Abraham too was a kind of new Adam. While Adam introduced curses into the world, Abraham received blessing from God (Gen 12:1-3). God chose Abraham, an idolater, and justified him despite his ungodliness. Once again, the word covenant is not found in the text, yet in subsequent chapters (Gen 15; 17) the word does appear. God made three promises to Abraham: offspring, land, and blessing extended to all the families of the earth. Therefore some argue that the covenant with Abraham is unconditional. Yet it is clear from the text that there is a conditional nature to the covenant also. The covenant is conditional on Abraham’s obedience and on the fact that only those who are circumcised are part of the covenant. The tension between unconditional aspects and conditional are ultimately resolved in Jesus Christ.

The Covenant with Israel

Some argue that the Abrahamic covenant is unconditional and that the Mosaic covenant, or the covenant with Israel, is conditional. This thinking appears to be a bit reductionistic, as all the covenants have conditional and unconditional elements. The context for this covenant is that God rescued his people from slavery in Egypt. The liberation of Israel and promise to bring them into the land fulfills God’s covenant with Abraham. The tie between the covenant of Abraham and the covenant with Israel is clear: the latter is secured by the former. God promised to be Israel’s God and for them to be his people, but there are covenant stipulations. In Exodus 20, we see the ten commandments given. Yet before giving these commandments, God declared, “I am the LORD your God, who brought you out of the land of Egypt, out of the house of slavery”. Here the Lord’s mercy to his people is seen. He is the God who delivered his people from slavery.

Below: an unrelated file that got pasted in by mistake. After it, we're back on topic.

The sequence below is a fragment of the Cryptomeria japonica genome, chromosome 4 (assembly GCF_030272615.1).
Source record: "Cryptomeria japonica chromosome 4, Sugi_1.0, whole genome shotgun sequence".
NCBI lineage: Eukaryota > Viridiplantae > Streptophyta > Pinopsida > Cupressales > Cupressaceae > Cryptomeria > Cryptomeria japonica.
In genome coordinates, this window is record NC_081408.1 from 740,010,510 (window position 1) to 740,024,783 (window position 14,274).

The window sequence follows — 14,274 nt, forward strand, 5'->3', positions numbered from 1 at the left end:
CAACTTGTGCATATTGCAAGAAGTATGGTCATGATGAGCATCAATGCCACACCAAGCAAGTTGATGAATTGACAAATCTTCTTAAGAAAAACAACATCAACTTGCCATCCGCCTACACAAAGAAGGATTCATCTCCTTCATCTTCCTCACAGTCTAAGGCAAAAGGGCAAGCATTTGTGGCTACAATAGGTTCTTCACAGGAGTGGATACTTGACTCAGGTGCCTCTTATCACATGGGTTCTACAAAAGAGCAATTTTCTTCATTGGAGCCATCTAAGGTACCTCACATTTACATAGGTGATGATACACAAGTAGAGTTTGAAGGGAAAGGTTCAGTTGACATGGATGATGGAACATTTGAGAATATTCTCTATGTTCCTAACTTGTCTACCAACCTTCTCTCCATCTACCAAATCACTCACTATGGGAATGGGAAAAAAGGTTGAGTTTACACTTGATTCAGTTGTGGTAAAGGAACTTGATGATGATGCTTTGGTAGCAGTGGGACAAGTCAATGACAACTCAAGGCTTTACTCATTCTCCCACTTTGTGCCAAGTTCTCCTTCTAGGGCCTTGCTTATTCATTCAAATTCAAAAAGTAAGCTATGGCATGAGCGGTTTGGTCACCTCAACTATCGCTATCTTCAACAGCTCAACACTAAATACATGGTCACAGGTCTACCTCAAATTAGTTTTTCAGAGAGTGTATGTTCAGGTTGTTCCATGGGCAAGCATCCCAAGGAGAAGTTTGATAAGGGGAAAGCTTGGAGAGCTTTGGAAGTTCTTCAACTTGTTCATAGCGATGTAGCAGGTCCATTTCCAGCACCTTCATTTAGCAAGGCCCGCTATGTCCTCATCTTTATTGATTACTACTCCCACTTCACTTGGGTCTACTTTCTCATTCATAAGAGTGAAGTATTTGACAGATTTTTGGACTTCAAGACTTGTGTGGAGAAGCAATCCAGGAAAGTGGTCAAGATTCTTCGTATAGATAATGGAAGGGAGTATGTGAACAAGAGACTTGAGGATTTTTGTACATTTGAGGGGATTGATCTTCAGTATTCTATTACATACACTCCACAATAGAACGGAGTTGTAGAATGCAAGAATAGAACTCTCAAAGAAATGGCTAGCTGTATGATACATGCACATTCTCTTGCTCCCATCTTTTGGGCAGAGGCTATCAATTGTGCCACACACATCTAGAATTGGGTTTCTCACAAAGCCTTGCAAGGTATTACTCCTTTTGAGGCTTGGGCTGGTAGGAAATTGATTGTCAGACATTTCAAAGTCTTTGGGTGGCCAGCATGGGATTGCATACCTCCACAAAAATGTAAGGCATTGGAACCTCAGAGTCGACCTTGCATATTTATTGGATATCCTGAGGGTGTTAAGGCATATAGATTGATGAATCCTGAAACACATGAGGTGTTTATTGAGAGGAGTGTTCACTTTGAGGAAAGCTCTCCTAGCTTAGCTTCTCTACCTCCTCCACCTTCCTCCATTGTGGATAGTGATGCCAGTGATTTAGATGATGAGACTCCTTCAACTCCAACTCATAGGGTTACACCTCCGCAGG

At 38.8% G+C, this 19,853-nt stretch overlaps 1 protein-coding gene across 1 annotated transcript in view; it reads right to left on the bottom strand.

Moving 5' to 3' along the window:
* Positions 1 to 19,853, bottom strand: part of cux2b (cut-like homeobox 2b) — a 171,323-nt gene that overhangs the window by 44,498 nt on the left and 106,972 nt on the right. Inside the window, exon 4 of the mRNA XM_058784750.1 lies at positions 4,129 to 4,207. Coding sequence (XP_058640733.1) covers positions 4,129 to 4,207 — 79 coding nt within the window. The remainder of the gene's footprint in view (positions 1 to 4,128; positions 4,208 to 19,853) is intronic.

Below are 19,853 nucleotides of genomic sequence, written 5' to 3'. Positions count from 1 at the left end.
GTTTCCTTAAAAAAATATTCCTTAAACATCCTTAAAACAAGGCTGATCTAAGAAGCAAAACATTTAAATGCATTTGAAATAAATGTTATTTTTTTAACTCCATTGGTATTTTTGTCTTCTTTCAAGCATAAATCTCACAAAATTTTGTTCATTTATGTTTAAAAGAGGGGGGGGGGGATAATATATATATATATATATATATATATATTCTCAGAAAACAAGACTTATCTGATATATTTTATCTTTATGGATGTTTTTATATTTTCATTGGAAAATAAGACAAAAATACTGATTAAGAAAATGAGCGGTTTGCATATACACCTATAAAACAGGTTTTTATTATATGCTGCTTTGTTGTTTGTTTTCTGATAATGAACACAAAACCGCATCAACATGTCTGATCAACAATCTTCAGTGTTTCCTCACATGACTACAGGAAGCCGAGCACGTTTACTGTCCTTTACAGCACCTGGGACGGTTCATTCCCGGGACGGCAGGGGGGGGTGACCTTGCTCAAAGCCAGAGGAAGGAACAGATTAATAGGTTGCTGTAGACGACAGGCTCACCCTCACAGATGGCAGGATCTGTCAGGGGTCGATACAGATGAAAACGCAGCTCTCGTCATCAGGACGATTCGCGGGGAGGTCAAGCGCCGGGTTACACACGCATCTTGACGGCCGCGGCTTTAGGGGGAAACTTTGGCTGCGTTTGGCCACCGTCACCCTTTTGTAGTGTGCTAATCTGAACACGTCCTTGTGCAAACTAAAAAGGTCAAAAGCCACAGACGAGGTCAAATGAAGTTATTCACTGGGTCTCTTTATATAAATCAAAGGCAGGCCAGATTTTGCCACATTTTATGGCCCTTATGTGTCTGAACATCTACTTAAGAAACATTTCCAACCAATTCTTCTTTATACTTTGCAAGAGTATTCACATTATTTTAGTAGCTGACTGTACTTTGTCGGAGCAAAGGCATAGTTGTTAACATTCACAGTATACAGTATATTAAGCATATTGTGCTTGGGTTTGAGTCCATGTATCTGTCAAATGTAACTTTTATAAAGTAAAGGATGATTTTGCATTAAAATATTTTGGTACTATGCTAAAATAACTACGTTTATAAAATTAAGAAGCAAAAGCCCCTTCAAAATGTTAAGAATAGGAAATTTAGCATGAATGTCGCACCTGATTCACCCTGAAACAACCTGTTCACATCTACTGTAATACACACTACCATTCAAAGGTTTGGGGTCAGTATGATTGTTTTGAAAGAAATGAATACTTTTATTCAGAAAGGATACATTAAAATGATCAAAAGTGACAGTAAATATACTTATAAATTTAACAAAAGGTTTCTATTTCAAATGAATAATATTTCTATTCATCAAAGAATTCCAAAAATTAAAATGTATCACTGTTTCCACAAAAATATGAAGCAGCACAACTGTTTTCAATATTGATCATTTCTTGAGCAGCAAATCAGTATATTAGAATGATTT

In many ways the covenant with Israel is an extension of the covenant with Abraham and Adam. Israel was called as God’s son and as a kingdom of priests. Their job was to display God’s righteousness to the world as they obeyed the covenant stipulations. Yet Israel’s history reminds us of their utter failure to abide by God’s commands. Some prophets, including Jeremiah, prophesied of a new covenant (Jer 31:31-34), yet this covenant would be written on the heart. The covenant with Israel did not transform the heart and Schriener argues there was a “built-in obsolescence”.

The Covenant with David

During the time of king David, Israel lived under the Mosaic covenant. David was to represent the people through his obedience to God and his reign over the people. Once again the word covenant is absent from 2 Samuel 7 but is confirmed in other texts. The promises made to Abraham would be obtained through a king of David’s line. Even the blessings promised in the Mosaic covenant would be secured under loyal Davidic kings, while curses would come for disobedience. Some of the kings obeyed God, yet many obtained God’s curses for them and their people.